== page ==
Mom – Free of Her Alzheimer’s Prison

MomMy mother, Betty Louise (Stetson) Torrey, died this week.  I’m sad, mourning our loss, and grieving, of course.

But I also rejoice!  Because more than a decade of Alzheimer’s disease had ravaged her brain, and her body, and she was not Mom for many, too many years.  She is now free of that prison.

I wish you could have known my mother.  Intelligent and funny, caring, talented and clever, she brightened a room when she walked through its door.  She had a beautiful singing voice which graced school auditoriums and church sanctuaries, and a mean golf swing which found its way through more than two dozen countries across the globe, and resulted in three holes-in-one!  She loved the Buffalo Bills, the Buffalo Sabres, and Syracuse University sports.  She was a master calligrapher and could cross-stitch her way to the moon and back.

All that and more.

The “more” came in the form of being a loving and supportive partner to my dad and, from my own perspective, a great mom and grandmother, too.  The life lessons she shared were the basics — cooking, cleaning, etc.  But more than that, my sisters and I learned concepts that have stood the test of time and have made us better people.

So my tribute — this post — will be about sharing two of those life lessons with you, so you can understand better what I mean.

Mom was a fantastic and creative seamstress.  Each Halloween she would put together the most glorious costumes for my sisters and me — and sometimes for herself and Dad, too.  When Mom was pregnant, she made herself a kangaroo costume. In second grade, I was a Christmas tree.  A couple years later, I was the organ grinder and my younger sister, Barb, was the monkey.  Seriously.

Fast forward 25 years, I would do my best to sew fabulous costumes for my daughter, Becca, too, beginning when she was only a year old.  But when Becca was in second grade, all she wanted was a $5 costume from Kmart!  All I could think was, what kind of a lousy mother would just spring the $5 for a cookie cutter costume from Kmart?  It was a conundrum, for sure.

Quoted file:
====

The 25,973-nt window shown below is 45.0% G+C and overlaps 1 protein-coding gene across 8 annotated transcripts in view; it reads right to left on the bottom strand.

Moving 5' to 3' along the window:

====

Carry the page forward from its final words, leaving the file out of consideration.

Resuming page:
So I shared that conundrum with Mom, in hopes she would understand the dilemma.  But she didn’t understand it at all — because to her way of thinking, the point was to make Becca happy.  And if Becca was happy with a Kmart costume, then so be it.

In other words — the outcome was far more important than the process.  A good lesson.

Many years later, and up until about 2001, Mom and I played golf in the mother-daughter golf tournament each summer. This particular golf tournament was an annual event which was won by the same 2-3 mother daughter pairs each year — because they were all good, competitive golfers.

I’m not that golfer.  I play against my own previous scores, but don’t really care about beating someone else.  I’m more about the fun, the fellowship, and enjoying a beautiful day.

However, undaunted, Mom and I would play our best.  If you won the tournament, there were some very nice prizes to be had.  And, if you won the tournament, you were put in charge of the tournament the following year.

So each year, before we teed off on the first hole, Mom would remind me that our goal was to come in… second.